Weaver, James Baird, 1833–1912, American political leader, b. Dayton, Ohio. Reared in frontier areas of Michigan and Iowa, he practiced law in Iowa. He served in the Union army in the Civil War and rose from the rank of private to that of brevet brigadier general. He held several offices in Iowa before he adopted the cause of reform and was elected (1878) to the U.S. House of Representatives on the Greenback party ticket. In 1880 he was the unsuccessful presidential candidate of the Greenback party. Again (1885–89) in Congress with the backing of the Democratic and the Greenback-Labor parties, Weaver continued to advocate "soft-money" views. He helped form the Farmers' Alliance—an agrarian reform movement—and when that organization became the Populist party, Weaver ran (1892) as its presidential candidate. He recorded his political views in A Call to Action (1892). Although defeated, he polled more than one million popular and 22 electoral votes. Weaver became one of the important leaders of the free-silver movement, backed William Jennings Bryan in the 1896 presidential campaign, and after the decline of Populism retired from national politics.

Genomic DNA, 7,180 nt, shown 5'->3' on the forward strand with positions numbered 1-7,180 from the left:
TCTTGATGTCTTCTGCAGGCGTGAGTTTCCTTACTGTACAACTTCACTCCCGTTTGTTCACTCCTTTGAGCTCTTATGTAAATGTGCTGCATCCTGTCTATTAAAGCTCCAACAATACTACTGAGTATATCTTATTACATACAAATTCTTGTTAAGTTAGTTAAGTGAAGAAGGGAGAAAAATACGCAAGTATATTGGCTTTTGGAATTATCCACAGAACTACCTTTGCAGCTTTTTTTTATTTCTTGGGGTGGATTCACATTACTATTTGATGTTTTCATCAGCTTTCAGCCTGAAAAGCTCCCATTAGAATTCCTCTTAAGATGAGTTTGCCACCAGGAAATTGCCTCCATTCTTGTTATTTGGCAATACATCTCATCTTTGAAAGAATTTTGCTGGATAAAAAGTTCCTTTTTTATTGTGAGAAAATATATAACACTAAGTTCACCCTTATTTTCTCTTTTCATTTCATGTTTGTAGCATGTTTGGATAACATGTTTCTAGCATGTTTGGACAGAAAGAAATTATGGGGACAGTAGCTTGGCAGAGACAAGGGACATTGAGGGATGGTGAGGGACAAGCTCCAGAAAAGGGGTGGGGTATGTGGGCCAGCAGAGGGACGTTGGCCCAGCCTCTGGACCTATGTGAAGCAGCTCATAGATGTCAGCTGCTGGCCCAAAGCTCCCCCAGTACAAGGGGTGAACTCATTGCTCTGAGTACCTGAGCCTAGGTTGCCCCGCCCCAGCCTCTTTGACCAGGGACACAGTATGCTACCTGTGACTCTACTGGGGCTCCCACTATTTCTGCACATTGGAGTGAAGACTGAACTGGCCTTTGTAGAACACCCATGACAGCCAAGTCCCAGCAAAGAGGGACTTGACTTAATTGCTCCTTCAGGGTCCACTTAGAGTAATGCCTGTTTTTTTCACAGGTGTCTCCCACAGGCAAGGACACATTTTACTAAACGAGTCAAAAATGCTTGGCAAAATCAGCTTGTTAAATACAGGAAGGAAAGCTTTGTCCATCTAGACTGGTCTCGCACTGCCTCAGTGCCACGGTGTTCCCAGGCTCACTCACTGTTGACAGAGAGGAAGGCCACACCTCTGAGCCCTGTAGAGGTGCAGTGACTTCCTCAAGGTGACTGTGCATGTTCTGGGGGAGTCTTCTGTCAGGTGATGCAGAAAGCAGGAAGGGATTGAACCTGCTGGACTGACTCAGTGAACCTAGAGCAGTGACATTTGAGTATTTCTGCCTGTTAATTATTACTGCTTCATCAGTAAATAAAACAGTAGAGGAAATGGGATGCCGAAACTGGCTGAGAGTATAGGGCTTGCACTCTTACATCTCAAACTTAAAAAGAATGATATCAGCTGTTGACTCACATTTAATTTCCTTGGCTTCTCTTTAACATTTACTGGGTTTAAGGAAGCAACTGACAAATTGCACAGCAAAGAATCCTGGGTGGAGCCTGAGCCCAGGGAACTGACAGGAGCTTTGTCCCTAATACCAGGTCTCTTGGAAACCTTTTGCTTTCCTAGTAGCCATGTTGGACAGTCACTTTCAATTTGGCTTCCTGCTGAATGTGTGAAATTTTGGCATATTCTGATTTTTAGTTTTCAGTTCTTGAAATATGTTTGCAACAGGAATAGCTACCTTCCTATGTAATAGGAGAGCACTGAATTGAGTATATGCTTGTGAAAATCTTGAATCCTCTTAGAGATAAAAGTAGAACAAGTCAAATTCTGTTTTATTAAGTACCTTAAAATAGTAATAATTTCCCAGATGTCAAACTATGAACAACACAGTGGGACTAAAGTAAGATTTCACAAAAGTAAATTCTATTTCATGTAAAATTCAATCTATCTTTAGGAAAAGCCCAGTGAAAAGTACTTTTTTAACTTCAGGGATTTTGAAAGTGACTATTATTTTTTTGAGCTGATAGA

See biography by F. E. Haynes (1919).
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